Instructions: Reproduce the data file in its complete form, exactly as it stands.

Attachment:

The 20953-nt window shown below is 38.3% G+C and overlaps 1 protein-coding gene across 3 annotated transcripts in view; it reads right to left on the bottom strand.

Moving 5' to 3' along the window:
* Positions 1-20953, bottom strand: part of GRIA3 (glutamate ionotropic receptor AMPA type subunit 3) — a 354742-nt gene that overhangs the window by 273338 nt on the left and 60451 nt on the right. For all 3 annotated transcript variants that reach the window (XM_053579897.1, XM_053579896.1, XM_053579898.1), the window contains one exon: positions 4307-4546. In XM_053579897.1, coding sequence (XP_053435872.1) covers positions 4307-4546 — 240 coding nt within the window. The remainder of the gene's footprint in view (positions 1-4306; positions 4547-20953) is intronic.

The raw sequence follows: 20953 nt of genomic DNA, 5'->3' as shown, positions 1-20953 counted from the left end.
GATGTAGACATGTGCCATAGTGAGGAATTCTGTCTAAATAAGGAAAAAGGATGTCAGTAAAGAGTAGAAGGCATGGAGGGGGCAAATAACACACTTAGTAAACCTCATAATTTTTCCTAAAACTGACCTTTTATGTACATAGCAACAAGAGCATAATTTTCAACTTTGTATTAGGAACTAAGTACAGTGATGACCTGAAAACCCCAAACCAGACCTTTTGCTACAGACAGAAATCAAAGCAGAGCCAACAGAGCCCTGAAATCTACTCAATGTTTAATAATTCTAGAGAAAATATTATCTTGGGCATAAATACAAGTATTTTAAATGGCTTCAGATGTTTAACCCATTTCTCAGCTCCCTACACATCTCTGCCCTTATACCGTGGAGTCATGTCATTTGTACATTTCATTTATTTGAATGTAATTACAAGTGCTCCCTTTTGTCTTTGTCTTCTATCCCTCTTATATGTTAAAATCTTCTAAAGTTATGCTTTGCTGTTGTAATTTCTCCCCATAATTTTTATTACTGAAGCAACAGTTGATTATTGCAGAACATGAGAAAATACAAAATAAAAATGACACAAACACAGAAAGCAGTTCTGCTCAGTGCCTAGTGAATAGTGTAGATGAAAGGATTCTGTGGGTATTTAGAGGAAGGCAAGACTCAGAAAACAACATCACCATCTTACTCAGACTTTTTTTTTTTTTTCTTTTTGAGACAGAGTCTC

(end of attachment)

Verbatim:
The 20953-nt window shown below is 38.3% G+C and overlaps 1 protein-coding gene across 3 annotated transcripts in view; it reads right to left on the bottom strand.

Moving 5' to 3' along the window:
* Positions 1-20953, bottom strand: part of GRIA3 (glutamate ionotropic receptor AMPA type subunit 3) — a 354742-nt gene that overhangs the window by 273338 nt on the left and 60451 nt on the right. For all 3 annotated transcript variants that reach the window (XM_053579897.1, XM_053579896.1, XM_053579898.1), the window contains one exon: positions 4307-4546. In XM_053579897.1, coding sequence (XP_053435872.1) covers positions 4307-4546 — 240 coding nt within the window. The remainder of the gene's footprint in view (positions 1-4306; positions 4547-20953) is intronic.

The raw sequence follows: 20953 nt of genomic DNA, 5'->3' as shown, positions 1-20953 counted from the left end.
GATGTAGACATGTGCCATAGTGAGGAATTCTGTCTAAATAAGGAAAAAGGATGTCAGTAAAGAGTAGAAGGCATGGAGGGGGCAAATAACACACTTAGTAAACCTCATAATTTTTCCTAAAACTGACCTTTTATGTACATAGCAACAAGAGCATAATTTTCAACTTTGTATTAGGAACTAAGTACAGTGATGACCTGAAAACCCCAAACCAGACCTTTTGCTACAGACAGAAATCAAAGCAGAGCCAACAGAGCCCTGAAATCTACTCAATGTTTAATAATTCTAGAGAAAATATTATCTTGGGCATAAATACAAGTATTTTAAATGGCTTCAGATGTTTAACCCATTTCTCAGCTCCCTACACATCTCTGCCCTTATACCGTGGAGTCATGTCATTTGTACATTTCATTTATTTGAATGTAATTACAAGTGCTCCCTTTTGTCTTTGTCTTCTATCCCTCTTATATGTTAAAATCTTCTAAAGTTATGCTTTGCTGTTGTAATTTCTCCCCATAATTTTTATTACTGAAGCAACAGTTGATTATTGCAGAACATGAGAAAATACAAAATAAAAATGACACAAACACAGAAAGCAGTTCTGCTCAGTGCCTAGTGAATAGTGTAGATGAAAGGATTCTGTGGGTATTTAGAGGAAGGCAAGACTCAGAAAACAACATCACCATCTTACTCAGACTTTTTTTTTTTTTTCTTTTTGAGACAGAGTCTC